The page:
4. Public-facing LDAP server thanks to Georgia Institute of Technology, for testing connection and simple queries.

Armed with this new knowledge, I’m sure the current working solution can be improved a lot – simplified with fewer lines of code, based on the much more robust and tested code base, and given a basic test script to make sure the code works somewhere else, outside of a particular client’s setup.

I wish I came across that all much earlier.

 

Automate OpenVPN client on CentOS 7

I need to setup OpenVPN client to start automatically on a CentOS 7 server for one of our recent projects at work.  I’m not well versed in VPN technology, but the majority of the time was spent on something that I didn’t expect.

I go the VPN configuration and all the necessary certificates from the client, installed OpenVPN and tried it out.  It seemed to work just fine.  But the setting it up to start automatically and without any human intervention took much longer than I though it would.

The first issue that I came across was the necessary input of username and password for the VPN connection to be established.  The solution to that is simple (thanks to this comment):

  1. Create a new text file (for example, /etc/openvpn/auth) with the username being the first line of the file, and the password being the second.  Don’t forget to limit the permissions to read-only by root.
  2. Add the following line to the VPN configuration file (assuming /etc/openvpn/client.conf): “auth-user-pass auth“.  Here, the second “auth” is the name of the file, relative to the VPN configuration.

With that, the manual startup of the VPN (openvpn client.conf) was working.

Now, how do we start the service automatically?  The old-school knowledge was suggesting “service openvpn start”.  But that fails due to openvpn being an uknown service.  Weird, right?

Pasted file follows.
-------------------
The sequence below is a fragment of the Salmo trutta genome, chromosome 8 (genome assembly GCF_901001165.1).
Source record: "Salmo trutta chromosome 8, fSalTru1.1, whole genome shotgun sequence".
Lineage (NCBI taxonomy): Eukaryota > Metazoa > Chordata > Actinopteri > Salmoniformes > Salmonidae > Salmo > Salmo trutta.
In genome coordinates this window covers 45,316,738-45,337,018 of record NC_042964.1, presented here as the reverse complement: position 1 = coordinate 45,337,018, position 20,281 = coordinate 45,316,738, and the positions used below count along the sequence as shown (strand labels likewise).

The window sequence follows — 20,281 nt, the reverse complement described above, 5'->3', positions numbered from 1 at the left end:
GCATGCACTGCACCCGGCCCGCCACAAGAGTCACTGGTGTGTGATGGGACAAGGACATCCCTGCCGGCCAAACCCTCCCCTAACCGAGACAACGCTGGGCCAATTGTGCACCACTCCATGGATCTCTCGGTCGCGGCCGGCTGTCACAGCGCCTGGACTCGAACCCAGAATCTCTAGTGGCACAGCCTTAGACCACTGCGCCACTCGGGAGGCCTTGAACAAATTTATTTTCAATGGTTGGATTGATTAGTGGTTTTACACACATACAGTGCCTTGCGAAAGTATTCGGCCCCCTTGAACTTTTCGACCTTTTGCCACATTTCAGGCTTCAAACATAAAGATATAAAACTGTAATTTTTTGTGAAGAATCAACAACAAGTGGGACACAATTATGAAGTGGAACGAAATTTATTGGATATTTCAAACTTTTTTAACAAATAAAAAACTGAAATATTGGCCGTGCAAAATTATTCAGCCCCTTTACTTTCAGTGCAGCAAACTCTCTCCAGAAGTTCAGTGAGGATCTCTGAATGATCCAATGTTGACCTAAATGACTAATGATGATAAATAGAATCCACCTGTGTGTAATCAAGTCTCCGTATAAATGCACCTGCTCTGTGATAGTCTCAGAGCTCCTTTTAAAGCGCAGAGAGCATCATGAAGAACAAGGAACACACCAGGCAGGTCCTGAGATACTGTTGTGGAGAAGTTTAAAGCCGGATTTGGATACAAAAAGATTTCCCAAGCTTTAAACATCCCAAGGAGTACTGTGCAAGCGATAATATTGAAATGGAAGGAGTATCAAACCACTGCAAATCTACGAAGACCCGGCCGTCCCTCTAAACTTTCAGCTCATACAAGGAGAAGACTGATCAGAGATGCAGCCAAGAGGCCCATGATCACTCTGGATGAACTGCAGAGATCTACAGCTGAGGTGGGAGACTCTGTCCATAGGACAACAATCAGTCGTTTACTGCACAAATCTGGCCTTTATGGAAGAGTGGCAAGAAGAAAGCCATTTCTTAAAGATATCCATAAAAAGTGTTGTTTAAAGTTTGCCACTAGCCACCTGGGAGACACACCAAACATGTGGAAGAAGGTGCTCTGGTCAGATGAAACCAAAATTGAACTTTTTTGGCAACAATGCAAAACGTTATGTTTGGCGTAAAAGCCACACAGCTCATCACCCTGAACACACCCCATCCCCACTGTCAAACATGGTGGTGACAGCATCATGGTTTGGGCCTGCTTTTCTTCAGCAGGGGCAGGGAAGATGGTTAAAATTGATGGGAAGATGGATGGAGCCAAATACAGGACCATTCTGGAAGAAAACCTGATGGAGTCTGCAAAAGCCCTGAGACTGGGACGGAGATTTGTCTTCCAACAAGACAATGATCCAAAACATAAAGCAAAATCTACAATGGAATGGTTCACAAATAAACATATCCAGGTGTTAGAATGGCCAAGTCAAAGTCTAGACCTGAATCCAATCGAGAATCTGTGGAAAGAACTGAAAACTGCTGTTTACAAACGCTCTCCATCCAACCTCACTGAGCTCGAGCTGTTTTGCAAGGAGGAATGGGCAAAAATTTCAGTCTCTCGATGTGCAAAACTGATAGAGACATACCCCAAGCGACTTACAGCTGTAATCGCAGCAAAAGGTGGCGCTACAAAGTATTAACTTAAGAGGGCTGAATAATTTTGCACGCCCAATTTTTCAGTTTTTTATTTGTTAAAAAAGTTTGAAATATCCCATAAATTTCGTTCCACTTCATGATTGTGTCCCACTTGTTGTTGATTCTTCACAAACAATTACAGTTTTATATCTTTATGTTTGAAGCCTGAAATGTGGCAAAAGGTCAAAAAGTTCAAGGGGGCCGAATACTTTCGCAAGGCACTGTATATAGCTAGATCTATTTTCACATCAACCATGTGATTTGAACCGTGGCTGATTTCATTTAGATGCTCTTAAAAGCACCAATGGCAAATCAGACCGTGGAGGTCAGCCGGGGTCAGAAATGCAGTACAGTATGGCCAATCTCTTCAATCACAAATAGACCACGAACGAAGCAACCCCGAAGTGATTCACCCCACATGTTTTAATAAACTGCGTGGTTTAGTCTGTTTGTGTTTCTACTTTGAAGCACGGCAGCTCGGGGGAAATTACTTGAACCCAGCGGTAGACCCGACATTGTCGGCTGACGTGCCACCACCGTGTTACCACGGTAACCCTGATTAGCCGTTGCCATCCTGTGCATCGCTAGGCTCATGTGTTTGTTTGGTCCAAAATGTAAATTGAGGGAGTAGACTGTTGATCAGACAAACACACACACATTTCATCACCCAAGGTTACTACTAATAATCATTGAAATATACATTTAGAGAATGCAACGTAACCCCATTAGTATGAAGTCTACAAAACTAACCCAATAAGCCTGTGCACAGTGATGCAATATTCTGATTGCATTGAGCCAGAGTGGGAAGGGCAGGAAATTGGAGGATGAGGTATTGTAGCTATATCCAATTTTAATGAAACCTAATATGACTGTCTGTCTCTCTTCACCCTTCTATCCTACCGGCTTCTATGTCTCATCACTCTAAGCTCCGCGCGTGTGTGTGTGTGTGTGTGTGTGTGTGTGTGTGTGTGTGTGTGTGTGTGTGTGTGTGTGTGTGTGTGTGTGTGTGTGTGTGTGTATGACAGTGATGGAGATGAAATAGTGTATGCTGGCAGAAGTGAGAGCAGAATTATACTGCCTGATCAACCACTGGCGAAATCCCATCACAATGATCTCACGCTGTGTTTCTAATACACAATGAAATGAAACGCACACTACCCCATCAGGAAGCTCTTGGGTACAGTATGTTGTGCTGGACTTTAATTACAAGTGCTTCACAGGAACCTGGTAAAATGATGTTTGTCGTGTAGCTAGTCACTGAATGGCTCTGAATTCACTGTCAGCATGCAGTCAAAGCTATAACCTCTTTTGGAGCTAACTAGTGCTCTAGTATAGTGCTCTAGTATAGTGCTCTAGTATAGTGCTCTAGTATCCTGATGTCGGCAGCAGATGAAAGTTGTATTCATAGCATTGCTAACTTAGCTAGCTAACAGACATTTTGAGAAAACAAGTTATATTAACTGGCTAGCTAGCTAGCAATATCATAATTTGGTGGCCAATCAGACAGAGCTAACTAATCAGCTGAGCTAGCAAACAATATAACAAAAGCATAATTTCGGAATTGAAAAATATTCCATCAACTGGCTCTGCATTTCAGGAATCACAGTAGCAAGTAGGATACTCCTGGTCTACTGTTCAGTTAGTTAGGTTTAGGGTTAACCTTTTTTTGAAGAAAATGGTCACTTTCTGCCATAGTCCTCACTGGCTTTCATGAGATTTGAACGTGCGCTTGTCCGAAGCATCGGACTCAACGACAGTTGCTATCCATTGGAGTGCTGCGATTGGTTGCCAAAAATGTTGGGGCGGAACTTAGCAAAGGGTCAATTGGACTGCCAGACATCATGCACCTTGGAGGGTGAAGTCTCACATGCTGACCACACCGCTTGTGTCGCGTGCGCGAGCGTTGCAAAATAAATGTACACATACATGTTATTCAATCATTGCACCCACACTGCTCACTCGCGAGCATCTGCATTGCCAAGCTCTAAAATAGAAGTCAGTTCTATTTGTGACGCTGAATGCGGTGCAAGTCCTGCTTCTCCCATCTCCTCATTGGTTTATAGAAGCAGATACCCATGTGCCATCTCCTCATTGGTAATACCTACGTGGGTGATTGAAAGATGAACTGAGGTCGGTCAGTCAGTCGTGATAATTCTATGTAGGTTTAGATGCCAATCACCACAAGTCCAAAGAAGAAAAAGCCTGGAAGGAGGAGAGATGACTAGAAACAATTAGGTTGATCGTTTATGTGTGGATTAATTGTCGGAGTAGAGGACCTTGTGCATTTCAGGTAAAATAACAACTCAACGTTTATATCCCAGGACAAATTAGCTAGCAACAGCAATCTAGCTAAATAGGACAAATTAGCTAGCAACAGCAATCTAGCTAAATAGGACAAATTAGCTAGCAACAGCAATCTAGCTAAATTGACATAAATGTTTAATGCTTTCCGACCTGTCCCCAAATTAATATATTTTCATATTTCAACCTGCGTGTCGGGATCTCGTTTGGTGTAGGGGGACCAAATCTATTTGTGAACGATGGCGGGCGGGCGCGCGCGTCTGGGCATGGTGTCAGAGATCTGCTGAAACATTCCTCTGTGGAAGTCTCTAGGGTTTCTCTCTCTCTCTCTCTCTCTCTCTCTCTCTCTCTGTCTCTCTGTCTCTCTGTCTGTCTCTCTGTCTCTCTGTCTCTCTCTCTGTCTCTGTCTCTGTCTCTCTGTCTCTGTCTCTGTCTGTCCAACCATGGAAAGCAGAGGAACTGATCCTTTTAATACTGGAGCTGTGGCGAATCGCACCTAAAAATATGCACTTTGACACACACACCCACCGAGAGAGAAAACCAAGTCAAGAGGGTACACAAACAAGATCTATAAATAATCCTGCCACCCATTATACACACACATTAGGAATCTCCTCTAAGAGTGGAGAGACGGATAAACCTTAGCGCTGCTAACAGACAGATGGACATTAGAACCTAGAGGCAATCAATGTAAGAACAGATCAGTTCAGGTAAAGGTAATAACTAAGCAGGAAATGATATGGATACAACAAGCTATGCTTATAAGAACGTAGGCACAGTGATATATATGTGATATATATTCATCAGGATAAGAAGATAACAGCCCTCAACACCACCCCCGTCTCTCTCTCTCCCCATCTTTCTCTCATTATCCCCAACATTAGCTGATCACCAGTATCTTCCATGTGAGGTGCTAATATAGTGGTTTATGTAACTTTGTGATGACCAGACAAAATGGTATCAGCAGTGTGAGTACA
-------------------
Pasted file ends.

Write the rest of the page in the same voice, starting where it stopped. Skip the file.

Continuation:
“rpm -ql openvpn” pointed to the direction of the systemd service (“systemctl start openvpn”).  But that failed too.  The name of the service was strangely looking too:

# rpm -ql openvpn | grep service
/usr/lib/systemd/system/openvpn@.service

A little (well, not that little after all) digging around, revealed something that I didn’t know.  Systemd services can be started with different configuration files.  In this case, you can run “systemctl start openvpn@foobar” to start the OpenVPN service using “foobar” configuration file, which should be in “/etc/openvpn/foobar.conf“.

What’s that config file and where do I get it from?  Well, the OpenVPN configuration sent from our client had a “account@host.ovpn” file, which is exactly what’s needed.  So, renaming “account@host.ovpn” to “client.conf” and moving it together with all the other certificate files into “/etc/openvpn” folder allowed me to do “systemctl start openvpn@client“.  All you need now is to make the service start automatically at boot time and you are done.

base32 advantages over base64

Andrey shares some of the advantages of base32 over base64 encoding:

  1. The resulting character set is all one case, which can often be beneficial when using a case-insensitive filesystem, spoken language, or human memory.